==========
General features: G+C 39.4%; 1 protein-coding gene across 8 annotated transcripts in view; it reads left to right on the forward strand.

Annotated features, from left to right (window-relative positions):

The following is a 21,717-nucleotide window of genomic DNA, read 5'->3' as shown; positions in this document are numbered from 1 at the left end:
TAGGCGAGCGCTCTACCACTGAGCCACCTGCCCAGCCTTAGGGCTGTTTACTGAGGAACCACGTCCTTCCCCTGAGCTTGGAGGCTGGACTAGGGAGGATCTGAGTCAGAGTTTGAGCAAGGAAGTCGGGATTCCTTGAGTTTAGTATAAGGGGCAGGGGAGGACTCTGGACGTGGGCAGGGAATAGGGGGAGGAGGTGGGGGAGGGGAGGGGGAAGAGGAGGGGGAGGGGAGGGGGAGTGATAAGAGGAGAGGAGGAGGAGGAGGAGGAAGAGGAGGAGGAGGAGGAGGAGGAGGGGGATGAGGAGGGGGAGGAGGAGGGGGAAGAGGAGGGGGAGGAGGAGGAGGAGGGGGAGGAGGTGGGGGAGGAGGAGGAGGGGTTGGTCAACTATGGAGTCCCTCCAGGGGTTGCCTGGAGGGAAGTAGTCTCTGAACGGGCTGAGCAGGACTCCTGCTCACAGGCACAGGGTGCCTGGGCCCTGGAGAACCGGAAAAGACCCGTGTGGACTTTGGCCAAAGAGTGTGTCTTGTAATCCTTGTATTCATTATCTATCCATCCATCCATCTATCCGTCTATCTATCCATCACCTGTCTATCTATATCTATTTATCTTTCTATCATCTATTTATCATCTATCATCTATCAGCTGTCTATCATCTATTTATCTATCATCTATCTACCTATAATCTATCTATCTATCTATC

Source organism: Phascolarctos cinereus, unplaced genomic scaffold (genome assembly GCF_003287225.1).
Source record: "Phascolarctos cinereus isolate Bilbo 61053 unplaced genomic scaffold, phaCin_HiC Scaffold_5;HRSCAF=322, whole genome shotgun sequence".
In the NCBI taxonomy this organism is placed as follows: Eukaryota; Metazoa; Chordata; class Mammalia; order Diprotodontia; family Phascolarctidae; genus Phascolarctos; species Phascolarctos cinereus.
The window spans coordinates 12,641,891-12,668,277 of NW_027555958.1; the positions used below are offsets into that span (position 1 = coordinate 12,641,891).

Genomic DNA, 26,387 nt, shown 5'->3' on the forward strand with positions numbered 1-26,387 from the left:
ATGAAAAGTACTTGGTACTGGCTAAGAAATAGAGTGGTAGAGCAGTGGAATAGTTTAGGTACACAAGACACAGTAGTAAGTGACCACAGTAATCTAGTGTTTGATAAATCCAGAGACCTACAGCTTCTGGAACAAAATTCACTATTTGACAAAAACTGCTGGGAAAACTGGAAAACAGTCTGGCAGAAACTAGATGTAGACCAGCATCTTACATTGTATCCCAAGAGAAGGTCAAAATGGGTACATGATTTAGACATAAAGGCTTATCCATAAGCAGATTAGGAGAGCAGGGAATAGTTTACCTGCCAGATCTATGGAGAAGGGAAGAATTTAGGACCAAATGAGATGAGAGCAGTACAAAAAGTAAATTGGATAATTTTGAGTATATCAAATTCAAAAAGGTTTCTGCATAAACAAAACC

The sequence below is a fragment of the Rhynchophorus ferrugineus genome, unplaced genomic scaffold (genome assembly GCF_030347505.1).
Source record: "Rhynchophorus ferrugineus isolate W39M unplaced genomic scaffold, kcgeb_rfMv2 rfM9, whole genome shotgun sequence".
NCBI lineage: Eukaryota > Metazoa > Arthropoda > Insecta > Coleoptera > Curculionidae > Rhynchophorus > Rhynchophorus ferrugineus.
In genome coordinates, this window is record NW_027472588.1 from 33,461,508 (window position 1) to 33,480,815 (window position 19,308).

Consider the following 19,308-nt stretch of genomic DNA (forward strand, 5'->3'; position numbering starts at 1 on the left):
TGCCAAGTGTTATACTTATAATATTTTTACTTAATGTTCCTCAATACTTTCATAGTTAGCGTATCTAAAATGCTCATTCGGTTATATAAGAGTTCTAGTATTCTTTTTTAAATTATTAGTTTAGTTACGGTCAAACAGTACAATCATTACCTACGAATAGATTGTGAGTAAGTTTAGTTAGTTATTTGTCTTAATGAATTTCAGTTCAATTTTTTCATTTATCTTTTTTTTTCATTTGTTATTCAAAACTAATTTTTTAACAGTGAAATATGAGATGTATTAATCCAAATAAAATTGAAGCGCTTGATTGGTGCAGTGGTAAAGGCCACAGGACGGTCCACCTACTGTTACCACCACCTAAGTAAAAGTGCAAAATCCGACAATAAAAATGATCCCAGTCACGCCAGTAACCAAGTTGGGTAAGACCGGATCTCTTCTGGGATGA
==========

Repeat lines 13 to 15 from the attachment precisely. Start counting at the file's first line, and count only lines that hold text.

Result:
NCBI lineage: Eukaryota > Metazoa > Arthropoda > Insecta > Coleoptera > Curculionidae > Rhynchophorus > Rhynchophorus ferrugineus.
In genome coordinates, this window is record NW_027472588.1 from 33,461,508 (window position 1) to 33,480,815 (window position 19,308).

Consider the following 19,308-nt stretch of genomic DNA (forward strand, 5'->3'; position numbering starts at 1 on the left):